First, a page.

It would be great to buy this and donate it to the Rosalind Franklin Society ... []
  • by wisnoskij ( 1206448 ) on Tuesday February 26, 2013 @01:01PM (#43015557) Homepage

    Are they restricting the bids to museums?
    I see no where that private individual cannot buy this to add to their personal collection.

  • by dkleinsc ( 563838 ) on Tuesday February 26, 2013 @01:01PM (#43015563) Homepage

    That way, he'd be able to claim that he's a Nobel-holding doctor, rather than just a doctor!

  • Auction Link? (Score:5, Informative)

    by wisnoskij ( 1206448 ) on Tuesday February 26, 2013 @01:02PM (#43015569) Homepage

    Here is a link to the item, it is being auctioned off by Heritage Auctions: []

  • That's gotta be worth something
  • by cellocgw ( 617879 ) <> on Tuesday February 26, 2013 @01:35PM (#43015917) Journal

    Poo on buying the medal: they should release the CAD data so we all can download and print our very own 3D copy.

  • by OakDragon ( 885217 ) on Tuesday February 26, 2013 @01:43PM (#43016017) Journal

    Perhaps Michael Mann would be interested [].

  • by tompaulco ( 629533 ) on Tuesday February 26, 2013 @02:05PM (#43016209) Homepage Journal
    If it comes with the Prize Money, I bid half a million.
  • by hotdiggity ( 987032 ) on Tuesday February 26, 2013 @02:15PM (#43016331)
    The Eagle Pub [] in Cambridge belongs to Corpus Christi College, and it is the place where Crick and Watson announced the helical DNA structure.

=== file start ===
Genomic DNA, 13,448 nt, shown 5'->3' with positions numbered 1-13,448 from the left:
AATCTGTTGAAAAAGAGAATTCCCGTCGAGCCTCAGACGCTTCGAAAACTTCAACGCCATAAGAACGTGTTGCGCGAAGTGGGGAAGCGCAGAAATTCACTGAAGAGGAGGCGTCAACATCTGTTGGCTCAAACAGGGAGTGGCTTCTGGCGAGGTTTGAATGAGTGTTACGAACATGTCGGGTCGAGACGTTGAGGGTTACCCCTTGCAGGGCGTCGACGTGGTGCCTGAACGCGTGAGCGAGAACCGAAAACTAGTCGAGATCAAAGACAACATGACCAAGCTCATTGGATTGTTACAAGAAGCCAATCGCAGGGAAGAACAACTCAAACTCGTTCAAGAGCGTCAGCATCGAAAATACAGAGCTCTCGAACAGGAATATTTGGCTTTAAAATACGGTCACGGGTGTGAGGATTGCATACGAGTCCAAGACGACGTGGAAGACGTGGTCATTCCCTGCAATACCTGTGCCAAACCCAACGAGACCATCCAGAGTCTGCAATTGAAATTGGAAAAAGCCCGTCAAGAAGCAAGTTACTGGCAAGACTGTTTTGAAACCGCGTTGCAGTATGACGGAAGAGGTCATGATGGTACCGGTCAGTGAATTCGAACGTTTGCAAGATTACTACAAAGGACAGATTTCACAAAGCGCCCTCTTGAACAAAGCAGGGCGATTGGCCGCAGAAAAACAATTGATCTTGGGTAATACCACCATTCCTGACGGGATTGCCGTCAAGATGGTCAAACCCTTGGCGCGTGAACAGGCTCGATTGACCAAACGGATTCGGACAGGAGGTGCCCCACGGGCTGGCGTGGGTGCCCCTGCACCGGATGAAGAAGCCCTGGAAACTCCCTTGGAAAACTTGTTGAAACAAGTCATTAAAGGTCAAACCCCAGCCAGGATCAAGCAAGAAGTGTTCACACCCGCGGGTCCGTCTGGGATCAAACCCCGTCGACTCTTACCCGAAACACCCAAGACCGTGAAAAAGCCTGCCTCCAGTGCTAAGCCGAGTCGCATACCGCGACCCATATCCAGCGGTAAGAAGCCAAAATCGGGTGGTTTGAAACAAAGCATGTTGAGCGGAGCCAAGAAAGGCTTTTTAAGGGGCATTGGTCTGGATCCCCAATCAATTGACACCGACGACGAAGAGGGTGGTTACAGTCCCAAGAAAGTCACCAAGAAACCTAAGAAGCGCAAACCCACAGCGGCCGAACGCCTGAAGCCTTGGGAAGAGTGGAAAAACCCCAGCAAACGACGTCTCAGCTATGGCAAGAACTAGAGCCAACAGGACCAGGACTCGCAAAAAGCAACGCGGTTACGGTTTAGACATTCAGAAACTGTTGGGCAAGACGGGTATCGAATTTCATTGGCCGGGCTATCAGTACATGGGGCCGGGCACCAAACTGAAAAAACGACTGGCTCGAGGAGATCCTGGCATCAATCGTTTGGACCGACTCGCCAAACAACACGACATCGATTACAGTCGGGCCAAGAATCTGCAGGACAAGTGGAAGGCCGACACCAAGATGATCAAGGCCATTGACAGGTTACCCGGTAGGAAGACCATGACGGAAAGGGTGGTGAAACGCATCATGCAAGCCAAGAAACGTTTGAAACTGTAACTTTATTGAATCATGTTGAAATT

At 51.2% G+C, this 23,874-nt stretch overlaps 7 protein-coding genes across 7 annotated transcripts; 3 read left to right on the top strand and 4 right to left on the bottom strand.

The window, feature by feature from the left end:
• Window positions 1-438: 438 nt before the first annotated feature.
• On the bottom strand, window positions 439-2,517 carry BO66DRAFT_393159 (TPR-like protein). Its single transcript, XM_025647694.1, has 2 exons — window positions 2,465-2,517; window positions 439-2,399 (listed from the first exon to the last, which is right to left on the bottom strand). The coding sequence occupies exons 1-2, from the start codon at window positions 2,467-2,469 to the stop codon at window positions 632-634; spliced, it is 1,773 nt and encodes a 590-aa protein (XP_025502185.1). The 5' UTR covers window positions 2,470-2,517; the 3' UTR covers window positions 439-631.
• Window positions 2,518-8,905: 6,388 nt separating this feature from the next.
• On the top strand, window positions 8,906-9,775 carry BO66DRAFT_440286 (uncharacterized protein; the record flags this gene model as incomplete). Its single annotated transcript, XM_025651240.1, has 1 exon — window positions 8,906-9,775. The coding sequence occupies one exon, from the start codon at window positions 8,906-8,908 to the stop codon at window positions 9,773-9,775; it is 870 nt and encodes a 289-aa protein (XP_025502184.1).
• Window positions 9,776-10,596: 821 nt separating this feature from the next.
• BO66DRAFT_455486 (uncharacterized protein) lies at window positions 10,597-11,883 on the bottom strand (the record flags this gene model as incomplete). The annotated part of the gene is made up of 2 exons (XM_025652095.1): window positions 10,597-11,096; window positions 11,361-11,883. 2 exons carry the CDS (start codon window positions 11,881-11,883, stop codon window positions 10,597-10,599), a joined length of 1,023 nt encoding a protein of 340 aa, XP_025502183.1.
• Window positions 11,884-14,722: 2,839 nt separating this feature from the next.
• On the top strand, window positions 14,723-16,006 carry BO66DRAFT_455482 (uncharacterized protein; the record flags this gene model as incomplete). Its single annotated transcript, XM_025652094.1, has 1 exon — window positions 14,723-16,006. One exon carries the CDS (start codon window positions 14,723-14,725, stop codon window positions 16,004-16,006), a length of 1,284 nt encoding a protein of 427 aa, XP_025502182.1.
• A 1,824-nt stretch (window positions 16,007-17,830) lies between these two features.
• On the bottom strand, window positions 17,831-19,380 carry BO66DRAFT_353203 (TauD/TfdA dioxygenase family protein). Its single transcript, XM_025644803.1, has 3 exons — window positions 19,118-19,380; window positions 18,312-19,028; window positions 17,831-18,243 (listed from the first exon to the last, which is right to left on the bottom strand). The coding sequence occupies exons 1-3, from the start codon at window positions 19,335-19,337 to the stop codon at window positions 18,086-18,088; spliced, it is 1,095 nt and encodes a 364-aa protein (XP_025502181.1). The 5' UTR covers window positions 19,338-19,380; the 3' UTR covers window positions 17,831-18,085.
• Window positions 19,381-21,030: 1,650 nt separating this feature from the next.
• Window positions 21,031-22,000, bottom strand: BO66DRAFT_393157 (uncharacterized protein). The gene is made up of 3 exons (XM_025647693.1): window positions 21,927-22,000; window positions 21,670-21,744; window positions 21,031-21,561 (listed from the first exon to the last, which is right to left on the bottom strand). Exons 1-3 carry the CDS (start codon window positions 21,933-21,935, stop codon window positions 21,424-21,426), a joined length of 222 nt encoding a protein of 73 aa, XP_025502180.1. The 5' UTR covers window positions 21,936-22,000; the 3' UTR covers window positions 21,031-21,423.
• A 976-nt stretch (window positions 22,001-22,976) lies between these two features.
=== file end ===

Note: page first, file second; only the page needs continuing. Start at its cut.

Corpus has the money; it could afford it. It's historically relevant, and I could think of nothing better than to hold a raise a pint in their honour.

    And then maybe chase it bitterly with a bottle of Jack Daniels, in tribute to young Miss Rosalind Franklin from whom they stole so much.

  • You give something to somewhat they can do what they like with it. A lot more interesting prize is loaning an award to someone for a year- like the Stanley Cup.
  • by D H NG ( 779318 ) on Tuesday February 26, 2013 @02:40PM (#43016679)
    Did the submitter even read the article? It clearly said that Aage Bohr's medal was sold last year [].
  • Isn't this the guy who came up with the structure for DNA while on LSD?
  • by 0111 1110 ( 518466 ) on Tuesday February 26, 2013 @06:14PM (#43018983)

    Why would anyone want it? It's not like they can somehow borrow the achievement that earned it by having it on their mantelpiece. Well I guess they could try to change the name to their own and tell anyone who will listen that they received a Nobel prize. What does the prize look like anyway? Maybe the granddaughter can just write in the name of the auction winner with magic marker or something. Maybe for 300,000+ she would be willing to cross out the other names as well so that you don't have to share the prize. I can't picture the kind of person who would want someone else's Nobel prize even for free let alone for 250k. It's sort of like buying someone else's university diploma.

Don't tell me how hard you work. Tell me how much you get done. -- James J. Ling